One of the most disturbing images associated with the attacks on America this Tuesday was the specter of joyous celebration in the streets of so many Middle Eastern cities. "Daddy," my daughter asked, "Why do people hate us so much?"
She poses a good question. And it is not easily answered, at least not satisfactorily. The dimensions of the human tragedy alone should have trumped any political or nationalistic sentiments against our nation, yet we got the impression that these cheering people could have quite happily been surrounded by the carnage in New York and still reveled in the suffering of real people in genuine anguish and excruciating agony. "It's not just our country," Naomi went on to point out, "they actually hate us."
That is a hard one to deal with. We are more used to stories of American and German soldiers sharing a cold night and a Christmas meal with one another in spite of a waging war. Or accounts of British troops enjoying friendly soccer games with the enemy during a short truce. The countless stories of simple humanity overcoming national enmity, the natural tendency of the human spirit to reconciliation.
Frankly, it sends a cold chill up my spine.
There is a mixture of factors at play here. One is the serious burden we bear of "being the good guys."
We are the nation that helps the world. We send food and blankets, aid and advice, volunteer services, missionaries who give their entire lives, educators, health care professionals. In short, America defines generosity, and we export goodness with abandon and selfless love... They hate us for that. Especially the Evil. Evil hates goodness with a studied passion.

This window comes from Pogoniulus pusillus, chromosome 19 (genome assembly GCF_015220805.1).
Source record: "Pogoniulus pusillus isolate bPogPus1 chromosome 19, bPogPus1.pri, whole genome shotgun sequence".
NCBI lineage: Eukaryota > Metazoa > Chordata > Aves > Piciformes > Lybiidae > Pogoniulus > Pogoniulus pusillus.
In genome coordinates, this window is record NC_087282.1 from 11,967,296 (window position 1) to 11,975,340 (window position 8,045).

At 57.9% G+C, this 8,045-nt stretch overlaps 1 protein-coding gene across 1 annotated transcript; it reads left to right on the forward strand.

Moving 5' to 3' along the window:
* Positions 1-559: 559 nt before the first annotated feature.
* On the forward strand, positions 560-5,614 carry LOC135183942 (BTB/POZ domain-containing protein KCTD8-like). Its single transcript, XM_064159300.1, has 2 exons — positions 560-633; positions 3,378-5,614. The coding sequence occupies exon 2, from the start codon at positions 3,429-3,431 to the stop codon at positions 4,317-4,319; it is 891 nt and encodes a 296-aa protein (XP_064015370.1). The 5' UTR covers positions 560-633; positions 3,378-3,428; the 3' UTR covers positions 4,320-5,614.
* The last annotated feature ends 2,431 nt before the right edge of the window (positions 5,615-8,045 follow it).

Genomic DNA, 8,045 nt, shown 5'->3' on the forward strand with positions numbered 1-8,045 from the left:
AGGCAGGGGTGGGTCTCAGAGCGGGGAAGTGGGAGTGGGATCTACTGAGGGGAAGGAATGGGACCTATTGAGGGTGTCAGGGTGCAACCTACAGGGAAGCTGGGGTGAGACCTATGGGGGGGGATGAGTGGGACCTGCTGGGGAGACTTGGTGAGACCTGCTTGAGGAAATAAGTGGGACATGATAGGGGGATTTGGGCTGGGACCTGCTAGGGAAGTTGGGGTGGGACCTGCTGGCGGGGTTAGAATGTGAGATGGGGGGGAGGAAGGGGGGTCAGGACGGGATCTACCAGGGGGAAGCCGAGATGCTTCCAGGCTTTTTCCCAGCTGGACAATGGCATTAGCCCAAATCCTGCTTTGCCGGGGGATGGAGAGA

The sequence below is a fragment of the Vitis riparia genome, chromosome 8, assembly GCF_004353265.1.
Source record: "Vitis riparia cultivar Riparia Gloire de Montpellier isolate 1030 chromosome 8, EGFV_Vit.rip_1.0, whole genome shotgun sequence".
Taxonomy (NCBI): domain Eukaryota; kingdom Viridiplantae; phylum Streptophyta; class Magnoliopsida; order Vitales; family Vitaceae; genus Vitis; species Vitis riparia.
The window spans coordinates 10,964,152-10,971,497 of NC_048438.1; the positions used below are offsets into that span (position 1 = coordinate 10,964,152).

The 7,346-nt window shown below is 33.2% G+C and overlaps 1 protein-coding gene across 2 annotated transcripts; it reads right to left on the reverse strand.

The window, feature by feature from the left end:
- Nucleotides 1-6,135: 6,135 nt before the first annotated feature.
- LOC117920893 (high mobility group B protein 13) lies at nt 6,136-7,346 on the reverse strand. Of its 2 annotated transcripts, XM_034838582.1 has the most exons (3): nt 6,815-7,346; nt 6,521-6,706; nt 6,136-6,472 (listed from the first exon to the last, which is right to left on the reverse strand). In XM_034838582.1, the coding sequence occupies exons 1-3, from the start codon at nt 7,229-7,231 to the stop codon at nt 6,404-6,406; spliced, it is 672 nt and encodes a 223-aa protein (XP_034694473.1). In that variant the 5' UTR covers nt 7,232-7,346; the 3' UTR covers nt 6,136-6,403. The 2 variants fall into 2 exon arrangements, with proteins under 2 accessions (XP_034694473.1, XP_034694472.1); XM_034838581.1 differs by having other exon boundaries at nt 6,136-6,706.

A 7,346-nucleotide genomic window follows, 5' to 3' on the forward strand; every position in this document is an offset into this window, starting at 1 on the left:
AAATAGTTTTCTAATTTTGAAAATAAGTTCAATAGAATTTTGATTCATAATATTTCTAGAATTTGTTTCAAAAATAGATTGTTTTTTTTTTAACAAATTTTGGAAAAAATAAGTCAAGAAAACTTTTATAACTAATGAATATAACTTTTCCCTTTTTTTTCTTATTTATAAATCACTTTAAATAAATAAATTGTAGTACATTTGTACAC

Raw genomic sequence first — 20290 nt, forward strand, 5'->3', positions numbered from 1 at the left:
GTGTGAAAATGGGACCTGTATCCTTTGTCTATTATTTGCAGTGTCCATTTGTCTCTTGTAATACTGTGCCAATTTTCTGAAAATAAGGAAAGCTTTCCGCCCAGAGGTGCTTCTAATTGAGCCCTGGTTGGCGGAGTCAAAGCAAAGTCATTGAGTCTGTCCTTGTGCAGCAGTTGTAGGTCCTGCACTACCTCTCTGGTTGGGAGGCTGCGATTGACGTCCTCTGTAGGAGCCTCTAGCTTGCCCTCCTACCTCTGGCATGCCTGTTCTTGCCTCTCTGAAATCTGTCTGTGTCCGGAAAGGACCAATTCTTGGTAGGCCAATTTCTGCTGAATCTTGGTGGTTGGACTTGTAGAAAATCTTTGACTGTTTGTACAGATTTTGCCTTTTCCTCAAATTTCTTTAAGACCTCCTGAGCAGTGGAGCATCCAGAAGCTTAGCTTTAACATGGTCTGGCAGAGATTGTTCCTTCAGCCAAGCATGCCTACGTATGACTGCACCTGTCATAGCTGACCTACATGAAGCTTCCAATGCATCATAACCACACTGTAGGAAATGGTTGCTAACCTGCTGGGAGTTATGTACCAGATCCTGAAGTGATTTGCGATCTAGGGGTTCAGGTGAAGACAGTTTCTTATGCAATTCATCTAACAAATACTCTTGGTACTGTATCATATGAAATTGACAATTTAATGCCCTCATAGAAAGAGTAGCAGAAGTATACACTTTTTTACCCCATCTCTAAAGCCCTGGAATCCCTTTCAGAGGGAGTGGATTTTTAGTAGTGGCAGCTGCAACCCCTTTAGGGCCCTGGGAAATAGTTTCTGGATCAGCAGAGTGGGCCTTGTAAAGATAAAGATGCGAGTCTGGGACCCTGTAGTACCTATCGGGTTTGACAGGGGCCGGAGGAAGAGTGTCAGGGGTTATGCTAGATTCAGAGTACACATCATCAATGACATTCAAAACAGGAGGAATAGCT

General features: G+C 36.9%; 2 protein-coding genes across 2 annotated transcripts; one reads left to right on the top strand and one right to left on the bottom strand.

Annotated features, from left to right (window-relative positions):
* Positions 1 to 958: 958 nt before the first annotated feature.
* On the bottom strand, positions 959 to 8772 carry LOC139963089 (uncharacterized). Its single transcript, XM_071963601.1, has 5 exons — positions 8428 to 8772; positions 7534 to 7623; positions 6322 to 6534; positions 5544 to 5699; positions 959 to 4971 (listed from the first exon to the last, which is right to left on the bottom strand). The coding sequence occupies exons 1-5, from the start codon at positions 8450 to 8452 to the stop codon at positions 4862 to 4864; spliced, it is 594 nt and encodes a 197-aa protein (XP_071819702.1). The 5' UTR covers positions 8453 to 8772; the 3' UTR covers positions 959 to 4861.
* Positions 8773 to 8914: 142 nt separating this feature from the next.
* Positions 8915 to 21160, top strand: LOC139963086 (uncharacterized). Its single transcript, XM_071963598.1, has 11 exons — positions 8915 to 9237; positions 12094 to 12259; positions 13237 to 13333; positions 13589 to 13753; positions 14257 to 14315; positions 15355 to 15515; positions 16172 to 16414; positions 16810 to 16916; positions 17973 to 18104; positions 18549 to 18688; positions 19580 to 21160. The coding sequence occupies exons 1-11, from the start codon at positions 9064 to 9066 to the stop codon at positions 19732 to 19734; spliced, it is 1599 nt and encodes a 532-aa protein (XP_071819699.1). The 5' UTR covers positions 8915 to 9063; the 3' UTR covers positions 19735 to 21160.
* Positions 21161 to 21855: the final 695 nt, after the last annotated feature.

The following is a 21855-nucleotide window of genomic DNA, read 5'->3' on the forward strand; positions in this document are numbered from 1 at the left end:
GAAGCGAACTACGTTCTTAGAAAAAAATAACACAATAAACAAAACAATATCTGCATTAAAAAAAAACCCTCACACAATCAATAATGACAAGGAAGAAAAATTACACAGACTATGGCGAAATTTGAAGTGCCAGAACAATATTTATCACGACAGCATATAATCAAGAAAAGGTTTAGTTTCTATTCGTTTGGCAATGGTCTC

Secondly, we are successful.
America is a "have" country. We are blessed with abundant wealth, awesome achievement in every field of human endeavor, and enviable freedom. Our country was born out of a passionate response to tyranny and the rule of fear. We proudly and loudly represent the antithesis of many of the mechanisms that rule this planet.
Unfortunately, we have also abused many in this world to satisfy our own greed.
Not content to be rich, we have also wanted our neighbor's wealth as well. I am reminded of the old Bible story of King Ahab, who had so much, yet he pouted because he did not have his neighbor Naboth's beautiful vineyard. His wife, Jezebel, had the neighbor killed and Ahab was happy. It's hard not to resent a greedy rich person!
Lastly, there are some elemental cultural differences that do not value individual human life as we do.
Our Western ideas developed through Judeo-Christian ethics and mores that have unfolded over two thousand years. On a fundamental level, values and thought processes in many parts of the world operate entirely outside of our way of understanding. It is easier to hate that which we do not comprehend.
This is why discussion, the exchange of ideas, cross-cultural dialogue, travel abroad, international universities, and anything other than isolation and armed conflict is more likely to facilitate world peace. When we really know each other, then it is less possible to hate.
So I told my daughter that these people hate us because they do not know us. Now is not the time to hate back. Now is the time to make new friends, expand intercultural dialogue, build bridges to understanding, and cultivate friendship across these deadly boundaries.
"Blessed are those who mourn," Jesus said, "for they will be comforted."
But he went on to point our this difficult truth: "Blessed are the meek, for they will inherit the earth."
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